Titanic Thompson: America's Most Famous Gambler, Part 3
Thursday, 31 May 2012
By Johnny Hughes
In 1939, there was an oil boom in Evansville, Indiana, and the poker game at the McCurdy Hotel had $25,000 pots. Name gamblers playing included Titanic Thompson, Hubert Cokes, Minnesota Fats, and high roller Ray Ryan.
Both Cokes and Ryan got very rich from oil royalties, while Titanic made a lot of money on royalties but gave his mineral interest to his wife when they divorced. Neither Titanic nor Ryan could ever beat Minnesota Fats at one-pocket, however, and they lost a lot of money. In his delightful biography of Titanic, The Man Who Bet on Everything, Kevin Cook said Fats won a million dollars from Titanic playing pool.
It was in Evansville that Titanic made a famous prop bet. He hired a farmer to count the watermelons on his truck and park near the McCurdy Hotel. He got the gamblers on the porch involved in the conversation and bet he could guess very near the exact number of watermelons on the truck. As he did in golf, pool or horseshoes, he only won by one. Just one, as always.
Golf was Titanic's best game and, without cheating, he was one of the very best in the United States. He never entered golf tournaments, saying he could not afford the pay cut, because he played for more on one hole than top pros made in a year. When Nick the Greek got him in the country clubs of California, Ty beat some the well-known golfers. He stayed one of the best for 20 years.
The conversation never stopped. A million props: the math props he’d learned; the eye-hand coordination props he’d practiced hours on end. He'd bring in a “ringer” – a pro such as Ben Hogan, Raymond Floyd or Lee Elder – after he had worked up the bet.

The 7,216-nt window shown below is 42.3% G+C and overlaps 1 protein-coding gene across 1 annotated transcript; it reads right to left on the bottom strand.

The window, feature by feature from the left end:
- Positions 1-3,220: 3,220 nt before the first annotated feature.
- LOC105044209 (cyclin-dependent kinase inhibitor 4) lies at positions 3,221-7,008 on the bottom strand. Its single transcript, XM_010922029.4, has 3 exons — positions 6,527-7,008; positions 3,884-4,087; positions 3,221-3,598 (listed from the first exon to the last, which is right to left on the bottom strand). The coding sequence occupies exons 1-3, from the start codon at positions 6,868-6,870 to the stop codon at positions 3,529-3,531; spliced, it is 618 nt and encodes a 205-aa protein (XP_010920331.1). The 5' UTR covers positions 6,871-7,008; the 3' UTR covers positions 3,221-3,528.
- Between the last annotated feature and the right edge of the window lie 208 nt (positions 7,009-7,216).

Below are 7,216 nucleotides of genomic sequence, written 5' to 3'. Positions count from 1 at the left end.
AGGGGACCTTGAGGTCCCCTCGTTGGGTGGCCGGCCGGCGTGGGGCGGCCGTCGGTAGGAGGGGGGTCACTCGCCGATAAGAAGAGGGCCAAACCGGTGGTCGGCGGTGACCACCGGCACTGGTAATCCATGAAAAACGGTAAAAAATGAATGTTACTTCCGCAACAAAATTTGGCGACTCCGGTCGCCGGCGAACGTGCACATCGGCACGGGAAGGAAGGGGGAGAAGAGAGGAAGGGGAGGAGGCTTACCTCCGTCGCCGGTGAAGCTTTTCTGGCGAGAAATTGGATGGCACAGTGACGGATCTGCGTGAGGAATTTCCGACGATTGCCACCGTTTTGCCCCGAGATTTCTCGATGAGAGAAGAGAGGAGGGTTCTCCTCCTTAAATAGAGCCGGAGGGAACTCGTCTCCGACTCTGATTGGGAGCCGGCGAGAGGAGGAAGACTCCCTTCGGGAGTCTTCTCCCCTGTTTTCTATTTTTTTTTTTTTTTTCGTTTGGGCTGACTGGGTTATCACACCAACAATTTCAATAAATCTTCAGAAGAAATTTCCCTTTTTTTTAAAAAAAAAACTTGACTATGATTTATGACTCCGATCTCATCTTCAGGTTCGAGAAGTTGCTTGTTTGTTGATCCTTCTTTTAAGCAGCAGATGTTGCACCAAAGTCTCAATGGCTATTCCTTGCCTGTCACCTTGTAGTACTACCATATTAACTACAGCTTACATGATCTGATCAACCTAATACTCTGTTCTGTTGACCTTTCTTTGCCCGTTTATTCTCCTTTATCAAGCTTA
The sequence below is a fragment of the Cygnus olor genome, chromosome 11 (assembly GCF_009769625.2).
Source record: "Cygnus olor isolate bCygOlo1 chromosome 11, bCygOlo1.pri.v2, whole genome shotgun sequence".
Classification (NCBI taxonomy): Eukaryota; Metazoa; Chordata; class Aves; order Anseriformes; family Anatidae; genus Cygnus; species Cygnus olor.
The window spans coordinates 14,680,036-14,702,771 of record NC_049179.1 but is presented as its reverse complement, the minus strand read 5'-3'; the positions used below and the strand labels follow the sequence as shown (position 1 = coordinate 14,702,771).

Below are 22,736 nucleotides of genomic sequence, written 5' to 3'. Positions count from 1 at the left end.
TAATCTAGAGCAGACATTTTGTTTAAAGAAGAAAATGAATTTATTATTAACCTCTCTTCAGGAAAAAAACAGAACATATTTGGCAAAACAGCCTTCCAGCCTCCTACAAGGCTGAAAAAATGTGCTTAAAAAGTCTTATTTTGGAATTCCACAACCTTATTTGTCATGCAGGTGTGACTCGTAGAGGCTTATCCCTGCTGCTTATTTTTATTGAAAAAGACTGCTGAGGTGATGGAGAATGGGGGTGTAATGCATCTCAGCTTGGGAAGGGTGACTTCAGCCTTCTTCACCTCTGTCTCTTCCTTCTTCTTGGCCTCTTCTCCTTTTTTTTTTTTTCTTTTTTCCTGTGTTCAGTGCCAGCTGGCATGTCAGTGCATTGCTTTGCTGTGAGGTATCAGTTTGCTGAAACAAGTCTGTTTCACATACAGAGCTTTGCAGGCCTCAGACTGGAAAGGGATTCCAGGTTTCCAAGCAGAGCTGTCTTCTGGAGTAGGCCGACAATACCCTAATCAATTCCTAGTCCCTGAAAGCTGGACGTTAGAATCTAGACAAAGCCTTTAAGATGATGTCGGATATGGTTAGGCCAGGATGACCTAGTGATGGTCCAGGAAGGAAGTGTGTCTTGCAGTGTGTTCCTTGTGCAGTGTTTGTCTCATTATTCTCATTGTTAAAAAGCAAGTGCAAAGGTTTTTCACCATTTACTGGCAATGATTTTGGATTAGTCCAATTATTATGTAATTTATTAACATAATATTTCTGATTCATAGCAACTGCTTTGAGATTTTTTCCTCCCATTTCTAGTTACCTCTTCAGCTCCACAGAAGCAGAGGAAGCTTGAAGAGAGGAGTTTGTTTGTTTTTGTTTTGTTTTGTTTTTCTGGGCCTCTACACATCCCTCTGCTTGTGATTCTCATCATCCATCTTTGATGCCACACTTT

Ty always put grease on the club face to improve distance and control, and when Jack Binion had a professional gambler’s golf tournament, they allowed grease.
Ben Hogan, one of America's greatest golf legends, said Ty was the best shot-maker ever and also the best short game player, and that he could beat anyone right- or left-handed. Ty would join a country club, lose on the small, appear a braggart, and work up a really large bet. It might take weeks.
When Lee Trevino refused his invitation to go on the road, Ty came back to El Paso with Raymond Floyd and he “barely beat” Trevino. This was when Ty was old and had $20,000 on the match.
Next Ty played Byron Nelson, then America’s leading pro, in Dallas in 1933 for some big money, with many people betting on Nelson, while Ty “moved in” to take all bets. The conversation had Ty getting a three-stroke handicap. Nelson shot a 67. You know what Ty shot? Exactly what he needed to win the bet, a 69.
At times he was near the course record, if he got in a jam. His years of throwing and practising hand-to-eye coordination came in handy. He used slices and hooks as he needed them, and put a lot of “English” down when he needed it too; be it in pool, golf or capturing another teenage bride.
Titanic Thompson played partners with some of the most famous golf pros.
He’d try every kind of bet with Lee Elder as his caddy, the first prominent African-American pro golfer. Elder would wear overalls and appear a little slow, then Titanic would offer to take his caddy as partner and play the best two golfers in town, and Ty would play left-handed. To his credit, Titanic made Elder a full partner and gave him an even split of the money.
As Ty became older and more famous, folks would ask if he was Titanic Thompson whenever he laid out a proposition, and gamblers would make small bets against him just to see him do his legendary throwing props. And when plastic cards replaced paper cards, his big poker advantage vanished, while casinos, with their long dice tables, could prevent his control of the dice.